drives his car toward his ship.
- He wanted a revolver and six bullets from the ship's store and he
informed the ship authorities about it. He was going to Ahmednagar at night
alone as he intended to shoot himself. He carried the revolver and the six
bullets in a brown envelope.
- Nanavati drove his car towards Ahuja's workplace but after not finding
him there he went to his residence. He was welcomed by a servant and then he
went to his bedroom carrying the brown envelope. He asked him whether he
would marry Sylvia and take care of his children and to that Ahuja replied
"Should I marry every woman I sleep with?".
- Nanavati got furious and threatened to kill Ahuja and stored the
envelope in a neighboring cabinet but the deceased suddenly snatched the
envelope and Nanavati took his revolver out and asked him to return the
envelope. They started to fight among themselves and two rounds accidentally
fell, killing Ahuja.
- After the incident he drove to a nearby police station and surrendered
himself. Hence the council argued that it was not murder but it was culpable
homicide not amounting to murder as the incident occurred under grave and
Verdict of Hon'ble High Court
- The council's first argument was that the deceased was in a towel when
he came out of the shower and the towel was still wrapped around him when he
was found dead. It begged the question that why the towel didn't come of the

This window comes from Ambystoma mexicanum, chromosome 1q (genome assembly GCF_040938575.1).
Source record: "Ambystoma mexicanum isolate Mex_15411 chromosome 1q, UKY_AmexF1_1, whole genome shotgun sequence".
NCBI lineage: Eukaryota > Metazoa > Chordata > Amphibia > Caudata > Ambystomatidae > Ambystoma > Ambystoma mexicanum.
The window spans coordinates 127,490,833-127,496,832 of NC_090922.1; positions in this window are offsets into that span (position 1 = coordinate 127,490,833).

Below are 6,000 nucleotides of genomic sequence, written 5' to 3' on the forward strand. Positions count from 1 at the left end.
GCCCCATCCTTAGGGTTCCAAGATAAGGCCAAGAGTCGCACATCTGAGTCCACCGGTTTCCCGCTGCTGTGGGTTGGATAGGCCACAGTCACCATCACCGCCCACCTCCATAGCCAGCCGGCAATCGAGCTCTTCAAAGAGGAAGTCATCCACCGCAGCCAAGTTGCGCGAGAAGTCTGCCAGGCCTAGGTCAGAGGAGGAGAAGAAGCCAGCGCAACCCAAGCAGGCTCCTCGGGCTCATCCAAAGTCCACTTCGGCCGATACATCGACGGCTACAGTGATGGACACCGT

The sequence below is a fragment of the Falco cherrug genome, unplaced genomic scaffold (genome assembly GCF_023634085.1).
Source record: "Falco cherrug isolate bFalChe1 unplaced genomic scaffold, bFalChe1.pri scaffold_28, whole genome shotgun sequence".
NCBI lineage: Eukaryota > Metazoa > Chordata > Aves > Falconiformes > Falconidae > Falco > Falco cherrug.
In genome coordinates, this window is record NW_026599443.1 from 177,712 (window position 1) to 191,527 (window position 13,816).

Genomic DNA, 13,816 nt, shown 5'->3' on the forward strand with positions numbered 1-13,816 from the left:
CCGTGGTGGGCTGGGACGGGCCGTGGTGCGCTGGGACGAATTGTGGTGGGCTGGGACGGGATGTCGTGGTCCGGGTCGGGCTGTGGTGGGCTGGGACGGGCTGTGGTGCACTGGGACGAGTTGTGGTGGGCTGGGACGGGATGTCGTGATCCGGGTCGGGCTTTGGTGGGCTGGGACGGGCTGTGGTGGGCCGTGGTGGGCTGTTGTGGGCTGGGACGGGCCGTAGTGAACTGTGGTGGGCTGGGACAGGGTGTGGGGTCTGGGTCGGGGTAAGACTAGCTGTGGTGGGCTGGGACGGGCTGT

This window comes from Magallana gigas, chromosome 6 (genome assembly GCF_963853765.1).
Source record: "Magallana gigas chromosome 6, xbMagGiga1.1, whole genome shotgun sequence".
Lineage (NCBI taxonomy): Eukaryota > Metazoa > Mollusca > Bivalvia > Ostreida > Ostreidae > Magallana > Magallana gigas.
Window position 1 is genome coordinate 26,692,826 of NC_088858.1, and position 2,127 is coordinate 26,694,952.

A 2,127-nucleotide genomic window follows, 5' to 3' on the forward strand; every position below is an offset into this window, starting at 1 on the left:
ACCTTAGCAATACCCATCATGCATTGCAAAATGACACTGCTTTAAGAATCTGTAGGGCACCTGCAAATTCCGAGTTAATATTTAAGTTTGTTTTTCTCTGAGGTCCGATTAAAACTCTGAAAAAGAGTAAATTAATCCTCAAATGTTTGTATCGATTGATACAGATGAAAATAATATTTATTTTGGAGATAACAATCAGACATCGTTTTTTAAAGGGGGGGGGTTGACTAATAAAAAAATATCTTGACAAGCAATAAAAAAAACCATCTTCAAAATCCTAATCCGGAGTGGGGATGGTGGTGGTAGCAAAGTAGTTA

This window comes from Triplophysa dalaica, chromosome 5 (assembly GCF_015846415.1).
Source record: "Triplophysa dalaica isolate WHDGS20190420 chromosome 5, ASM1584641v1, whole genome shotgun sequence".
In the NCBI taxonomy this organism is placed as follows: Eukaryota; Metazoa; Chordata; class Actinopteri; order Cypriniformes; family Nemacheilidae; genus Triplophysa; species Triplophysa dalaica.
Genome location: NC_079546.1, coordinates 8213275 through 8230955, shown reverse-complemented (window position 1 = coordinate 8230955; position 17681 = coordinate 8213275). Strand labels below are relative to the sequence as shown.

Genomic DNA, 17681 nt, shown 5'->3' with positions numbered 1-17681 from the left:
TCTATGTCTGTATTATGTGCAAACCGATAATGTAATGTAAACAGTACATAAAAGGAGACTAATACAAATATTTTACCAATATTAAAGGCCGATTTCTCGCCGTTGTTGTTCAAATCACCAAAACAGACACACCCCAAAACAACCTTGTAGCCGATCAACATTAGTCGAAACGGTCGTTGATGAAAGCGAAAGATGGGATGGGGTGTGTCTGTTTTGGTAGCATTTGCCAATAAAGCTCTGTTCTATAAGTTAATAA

deceased or didn't even loosen up a bit if they had a scuffle between them.
- The council also stated that the incident couldn't have occurred under
grave and sudden provocation as after the confession, Sylvia calmed him
down, and then the accused gathered his family, dropped them off at the
movie theater, went to his ship's store, took the revolver and then after
not finding the deceased at his office, he went to his home. This proves
that the accused had enough cooling time, that the provocation was not
sudden or serious, and that it was a premeditated murder.
- During the incident occurred, Ahuja's servant, Anjani who was present in
that house testified that in under a minute, four shots were fired excluding
the fight between them.
- Ahuja's sister, Mamie was also present in that house and was present in
the other room and Nanavati left that house without telling her that it was
- According to the Deputy Commissioner of Police, Nanavati admitted to
shooting Ahuja and even rectified the misspelling of his name in the police
record, demonstrating Nanavati's ability to think normally.
- K.M.Nanavati was found guilty under Section 302 of the Indian Penal Code
and was sentenced to life imprisonment by a division of a bench consisting
of two High Court judges.
- Sylvia's confession, any specific incident in Ahuja's bedroom, or both
did not amount to the grave and sudden provocation.